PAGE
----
Deutsch für Asylbewerber, 2016
Video, 2 min.
Ab ihrem ersten Ankunftstag in Deutschland müssen die Geflüchteten lernen “zu funktionieren”. Alle Termine müssen rechtzeitig absolvieret werden, nötige Papiere, Atteste und Zeugnisse müssen besorgt und aufbewahrt werden. Man wird von einer Behörde zu der anderen weitergereicht, man wird erzogen und diszipliniert. Wer nicht aufpasst, riskiert den letzten nach der Flucht übergebliebenen Status, den des Asylbewerbers, zu verlieren. 
Die deutsche Sprache spielt im System solcher Integration eine zentrale Rolle. Der Asylbewerber, der kein Deutsch spricht, wird nicht gehört, auch wenn er fließend Englisch kann. Dieses Deutsch, mit welchem die Geflüchteten in Berührung kommen, umfasst ein bestimmtes Vokabular. Dadurch wird der Neuankommende über die wichtigsten Tugenden der deutschen Gesellschaft und Funktionen der staatlichen Institutionen belehrt und bekommt zu spüren, was man von ihm erwartet.
“A” wie Arbeit, “G” wie Gestattung”, “M” wie “Maßnahme” und “Minijob”, “W” wie “warten”. Die Wörter werden zur Projektionsfläche, die Deutschland und die deutsche Sprache in der Zeit der sogenannten Flüchtlingskrise zeigen.


Refugees’ Library
Video, 10 min., 2016
Play reading of court reports of asylum hearings in administration court Tiergarten, Berlin.
Since 2013 Marina Naprushkina is working on an archive containing courtroom sketches, titled Refugees’ Library. The artist hereby records the hearings conducted with refugees to determine their right to stay. The artist’s main concern is to make the archive library available to refugees as a resource of information to prepare for their own hearings. Over 20 independent translators are working on the project to make the books accessible in different languages. Members of the Initiative Neue Nachbarschaft (New Neighbourhood) / Moabit read from the transcripts in several languages.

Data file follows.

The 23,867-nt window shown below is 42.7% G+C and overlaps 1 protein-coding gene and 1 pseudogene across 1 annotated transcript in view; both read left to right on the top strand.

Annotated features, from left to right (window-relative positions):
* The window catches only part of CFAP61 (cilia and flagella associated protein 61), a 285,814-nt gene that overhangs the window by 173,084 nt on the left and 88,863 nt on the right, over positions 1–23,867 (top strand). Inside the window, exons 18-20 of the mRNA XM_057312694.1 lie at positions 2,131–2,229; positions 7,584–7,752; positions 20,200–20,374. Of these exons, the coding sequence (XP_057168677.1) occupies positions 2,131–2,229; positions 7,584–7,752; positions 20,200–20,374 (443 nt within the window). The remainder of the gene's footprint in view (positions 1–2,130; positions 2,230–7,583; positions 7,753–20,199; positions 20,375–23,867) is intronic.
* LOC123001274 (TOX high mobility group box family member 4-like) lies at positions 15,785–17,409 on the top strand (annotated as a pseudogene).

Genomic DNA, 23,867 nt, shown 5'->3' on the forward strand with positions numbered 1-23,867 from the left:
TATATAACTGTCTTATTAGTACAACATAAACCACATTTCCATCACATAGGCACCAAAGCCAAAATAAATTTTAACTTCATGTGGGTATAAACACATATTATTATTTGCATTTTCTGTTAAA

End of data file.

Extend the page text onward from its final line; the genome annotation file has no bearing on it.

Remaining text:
Bielefeld
1
IMG_6930
IMG_6980
IMG_7224
IMG_6919
IMG_6923
IMG_7176
IMG_7172
IMG_7169
1
Bielefeld1IMG_6930IMG_6980IMG_7224IMG_6919IMG_6923IMG_7176IMG_7172IMG_71691

Arrivals, 2015-2016
100 Linol prints
Exhibition view: “Asylum”
Bielefelder Kunstverein, Bielefeld
and Der Kulturmarathon, Initiative Neue Nachbarschaft//Moabit, Berlin 2016

1Gorki
IMG_4936
Gorki2NOV
Gorki1NOV
1GorkiIMG_4936Gorki2NOVGorki1NOV

Refugees’ Library
2. Berliner Herbstsalon, Maxim Gorki Theater, Berlin, 2015

Members of the “Neue Nachbarschaft//Moabit” initiative read the court minutes in a number of languages and thus reconstruct asylum hearings from the Tiergarten Administrative Court.
The “Refugees’ Library” is an archive of court sketches on the topics of asylum and migration. Each booklet portrays court proceedings that have actually taken place (the names of the people involved have been changed). More than 20 translators volunteer in this project to make the booklets available to readers in a range of languages. 

 

Refugees’ Library, 2013-2015 / Dead Souls. German Money and Migration Politics in the World

2_Herbstsalon-78
2
3
2_Herbstsalon-88
IMG_5049
RL1_ATB_sm
RL2_ATB_sm
RL3_ATB_sm
Dead_souls1
2_Herbstsalon-78232_Herbstsalon-88IMG_5049RL1_ATB_smRL2_ATB_smRL3_ATB_smDead_souls1

Refugees’ Library, 2013-2015
Dead Souls / German Money and Migration Politics in the World, 2014- 2015
Wall painting 4m x 11m 

2. Berliner Herbstsalon, Maxim Gorki Theater, Berlin, 2015
After the butcher, Berlin, 2015
Zachęta National Gallery of Art, Warsaw, 2014 


Refugees’ Library
The issues of the Refugees’ Library (2013-2015) document the court trials of the refugees. Global conflicts and the ways of escape are shown through the personal stories of the plaintiffs (the refugees). Refugees’ Library is a collaborative project bringing together several volunteers working on the translations of the court proceedings in the languages of the refugees. The main intention of the project is to provide the refugees with the information resources in order to prepare for their own cases.